Playhouse, Gallagher Academy of Performing Arts, Hamilton

08/06/2016 - 11/06/2016

Production Details

Sarah Ruhl’s plays include The Clean House, Eurydice, Passion Play, In the Next Room or the Vibrator Play, The Oldest Boy.

“We had no choice but to confess… He was a woman” 

Orlando is the transhistorical, transgender journey of an aspiring poet: Queen Elizabeth’s 16 year old nobleman-lover in the 16th century, an ambassador in Constantinople who becomes a woman at 30 at the dawn of the 18th century, a wife in the Victorian era, and still only 36 in the 1920s.

Sarah Ruhl’s adaptation extracts the vibrant poetic language from Virginia Woolf’s novel and infuses it with her own signature style and musicality, resulting in an undeniably transformative theatrical experience. 

Performed by Cian Gardner, Megan Goldsman, Jessica Hall, Katherine Harrison, Liam Hinton, Calum Hughes, Nadia Manarangi-George, Nanati Molu, Missy Mooney, Philippa Perry, Samantha Rowe, Jaimee Wiggins.

PLAYHOUSE Gallagher Academy of Performing Arts
8 – 11 June 2016
Door Sales, Cash Only, $10 Concession / $12 Full
Bookings: Southby@Waikato.Ac.Nz , Ph. 838 4922

Cian Gardner – Orlando
Megan Goldsman – Euphosyne; Miss Penelope Hartropp; Chorus
Jessica Hall – Desdemona; Salesperson; Chorus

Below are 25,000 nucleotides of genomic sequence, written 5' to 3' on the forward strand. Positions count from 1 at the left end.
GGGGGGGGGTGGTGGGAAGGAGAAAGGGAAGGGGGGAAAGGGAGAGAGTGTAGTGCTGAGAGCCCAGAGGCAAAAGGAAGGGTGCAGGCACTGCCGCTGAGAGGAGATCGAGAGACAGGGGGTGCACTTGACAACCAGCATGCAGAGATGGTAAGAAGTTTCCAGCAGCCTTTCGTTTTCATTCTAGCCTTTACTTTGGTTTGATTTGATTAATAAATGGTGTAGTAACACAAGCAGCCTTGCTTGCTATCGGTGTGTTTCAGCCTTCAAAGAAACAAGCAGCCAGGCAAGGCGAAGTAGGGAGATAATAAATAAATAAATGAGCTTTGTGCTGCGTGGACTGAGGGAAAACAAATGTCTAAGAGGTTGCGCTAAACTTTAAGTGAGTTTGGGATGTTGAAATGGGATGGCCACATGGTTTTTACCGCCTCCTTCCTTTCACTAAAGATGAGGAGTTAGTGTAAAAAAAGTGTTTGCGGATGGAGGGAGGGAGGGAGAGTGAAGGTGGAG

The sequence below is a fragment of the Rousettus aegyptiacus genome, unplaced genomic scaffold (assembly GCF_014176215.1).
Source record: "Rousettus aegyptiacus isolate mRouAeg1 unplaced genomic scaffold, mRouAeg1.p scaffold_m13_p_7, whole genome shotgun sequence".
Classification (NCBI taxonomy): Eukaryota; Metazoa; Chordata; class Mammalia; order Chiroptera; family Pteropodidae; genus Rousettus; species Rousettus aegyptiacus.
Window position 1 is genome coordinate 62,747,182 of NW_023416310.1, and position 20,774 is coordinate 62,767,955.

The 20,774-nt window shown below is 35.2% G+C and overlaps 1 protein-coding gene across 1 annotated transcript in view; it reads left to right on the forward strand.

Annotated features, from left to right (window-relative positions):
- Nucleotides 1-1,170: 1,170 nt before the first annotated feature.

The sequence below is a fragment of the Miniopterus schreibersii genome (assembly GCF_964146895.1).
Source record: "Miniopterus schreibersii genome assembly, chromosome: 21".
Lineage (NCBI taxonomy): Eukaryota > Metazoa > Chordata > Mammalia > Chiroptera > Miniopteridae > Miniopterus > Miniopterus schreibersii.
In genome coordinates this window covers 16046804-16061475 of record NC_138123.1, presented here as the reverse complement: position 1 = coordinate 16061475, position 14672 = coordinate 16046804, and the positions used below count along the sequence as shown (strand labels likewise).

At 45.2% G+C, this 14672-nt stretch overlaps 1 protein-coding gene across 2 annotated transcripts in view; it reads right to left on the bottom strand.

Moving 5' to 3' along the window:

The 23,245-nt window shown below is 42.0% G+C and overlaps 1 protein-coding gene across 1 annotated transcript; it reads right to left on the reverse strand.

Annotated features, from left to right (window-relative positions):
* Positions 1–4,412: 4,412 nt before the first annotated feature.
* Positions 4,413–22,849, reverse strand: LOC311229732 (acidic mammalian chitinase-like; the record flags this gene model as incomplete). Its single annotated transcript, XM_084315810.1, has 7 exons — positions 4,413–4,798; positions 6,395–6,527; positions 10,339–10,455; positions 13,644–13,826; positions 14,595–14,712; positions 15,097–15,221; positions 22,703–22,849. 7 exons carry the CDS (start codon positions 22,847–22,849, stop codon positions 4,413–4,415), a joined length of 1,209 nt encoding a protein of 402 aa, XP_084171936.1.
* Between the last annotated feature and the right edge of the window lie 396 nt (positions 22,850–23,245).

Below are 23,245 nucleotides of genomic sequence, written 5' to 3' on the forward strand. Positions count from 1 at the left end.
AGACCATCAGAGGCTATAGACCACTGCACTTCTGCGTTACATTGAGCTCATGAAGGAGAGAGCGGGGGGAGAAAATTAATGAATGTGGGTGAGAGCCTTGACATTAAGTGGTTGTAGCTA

Katherine Harrison – Grimsditch (Maid 1); Chorus
Liam Hinton – Russian sea man; Marmaduke Shelmerdine; Chorus 
Calum Hughes – Othello; Archduchess/Archduke; Elevator Man; Chorus
Nadia Manarangi-George – Sea Captain; Chorus
Nanati Molu – Rosina Pepita; Dupper (Maid 2); Chorus 
Missy Mooney – Sasha (Princess Marousha Romanovitch); Chorus
Philippa Perry – Queen Elizabeth I; Washerwoman; Chorus
Samantha Rowe – Favilla; Chorus 
Jaimee Wiggins – Clorinda; Chorus 

Creative Team 
Direction & production management: Gaye Poole
Costume design & construction: Cherie Cooke
Stage management: Amy Thomas
Lighting design & operation: Alec Forbes
Graphic design: Vincent Owen
Still Photography: Michael Smith
Choreographed 'motifs': Fiona Murdoch
Videography: Luke Jacobs, Shannon Saw
Administrative support: Alison Southby

Production Teamsm 
Wardrobe: Nanati Molu, Cian Gardner, Philippa Perry
Props: Samantha Rowe, Nadia Manarangi-George, Jessica Hall 
Set & Sound props: Missy Mooney, Calum Hughes, Megan Goldsman
Marketing: Liam Hinton, Katherine Harrison, Jaimee Wiggins. 

Thanks for Props
David Cooke, Lily Empson, David Garrity, Richard Homan, Cecilia Mooney, Ngaire Rowe,  Fiona Sneyd, Tracey Slaughter, Shirley Scott, Alison Southby, Sara Young; Hamilton Cathedral Bell Ringers (Captain, Wendy Tyrrell); Carving in Ice Theatre